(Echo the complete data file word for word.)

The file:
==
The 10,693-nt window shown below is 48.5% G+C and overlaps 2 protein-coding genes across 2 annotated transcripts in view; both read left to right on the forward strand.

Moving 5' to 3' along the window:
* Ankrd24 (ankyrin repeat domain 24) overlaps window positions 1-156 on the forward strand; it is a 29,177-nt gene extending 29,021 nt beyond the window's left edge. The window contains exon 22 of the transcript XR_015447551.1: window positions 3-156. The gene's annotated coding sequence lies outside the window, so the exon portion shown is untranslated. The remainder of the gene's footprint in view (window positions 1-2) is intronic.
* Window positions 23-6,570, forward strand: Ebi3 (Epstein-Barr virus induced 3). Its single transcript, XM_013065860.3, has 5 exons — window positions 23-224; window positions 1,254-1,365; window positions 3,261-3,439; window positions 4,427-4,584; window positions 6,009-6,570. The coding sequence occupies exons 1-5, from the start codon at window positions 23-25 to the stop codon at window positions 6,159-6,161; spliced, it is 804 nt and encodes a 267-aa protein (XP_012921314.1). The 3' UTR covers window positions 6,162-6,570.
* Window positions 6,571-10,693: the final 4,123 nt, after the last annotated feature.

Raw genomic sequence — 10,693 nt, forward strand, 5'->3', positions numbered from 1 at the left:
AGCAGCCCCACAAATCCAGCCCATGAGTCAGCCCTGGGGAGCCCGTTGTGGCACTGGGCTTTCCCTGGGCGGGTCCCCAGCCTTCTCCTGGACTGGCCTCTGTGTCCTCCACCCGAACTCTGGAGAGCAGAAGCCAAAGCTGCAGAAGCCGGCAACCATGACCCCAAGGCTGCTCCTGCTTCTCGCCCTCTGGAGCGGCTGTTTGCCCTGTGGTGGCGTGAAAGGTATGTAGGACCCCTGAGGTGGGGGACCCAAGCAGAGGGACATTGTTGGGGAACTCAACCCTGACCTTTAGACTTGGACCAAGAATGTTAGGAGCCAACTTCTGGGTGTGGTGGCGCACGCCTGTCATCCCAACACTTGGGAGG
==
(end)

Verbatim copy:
The 10,693-nt window shown below is 48.5% G+C and overlaps 2 protein-coding genes across 2 annotated transcripts in view; both read left to right on the forward strand.

Moving 5' to 3' along the window:
* Ankrd24 (ankyrin repeat domain 24) overlaps window positions 1-156 on the forward strand; it is a 29,177-nt gene extending 29,021 nt beyond the window's left edge. The window contains exon 22 of the transcript XR_015447551.1: window positions 3-156. The gene's annotated coding sequence lies outside the window, so the exon portion shown is untranslated. The remainder of the gene's footprint in view (window positions 1-2) is intronic.
* Window positions 23-6,570, forward strand: Ebi3 (Epstein-Barr virus induced 3). Its single transcript, XM_013065860.3, has 5 exons — window positions 23-224; window positions 1,254-1,365; window positions 3,261-3,439; window positions 4,427-4,584; window positions 6,009-6,570. The coding sequence occupies exons 1-5, from the start codon at window positions 23-25 to the stop codon at window positions 6,159-6,161; spliced, it is 804 nt and encodes a 267-aa protein (XP_012921314.1). The 3' UTR covers window positions 6,162-6,570.
* Window positions 6,571-10,693: the final 4,123 nt, after the last annotated feature.

Raw genomic sequence — 10,693 nt, forward strand, 5'->3', positions numbered from 1 at the left:
AGCAGCCCCACAAATCCAGCCCATGAGTCAGCCCTGGGGAGCCCGTTGTGGCACTGGGCTTTCCCTGGGCGGGTCCCCAGCCTTCTCCTGGACTGGCCTCTGTGTCCTCCACCCGAACTCTGGAGAGCAGAAGCCAAAGCTGCAGAAGCCGGCAACCATGACCCCAAGGCTGCTCCTGCTTCTCGCCCTCTGGAGCGGCTGTTTGCCCTGTGGTGGCGTGAAAGGTATGTAGGACCCCTGAGGTGGGGGACCCAAGCAGAGGGACATTGTTGGGGAACTCAACCCTGACCTTTAGACTTGGACCAAGAATGTTAGGAGCCAACTTCTGGGTGTGGTGGCGCACGCCTGTCATCCCAACACTTGGGAGG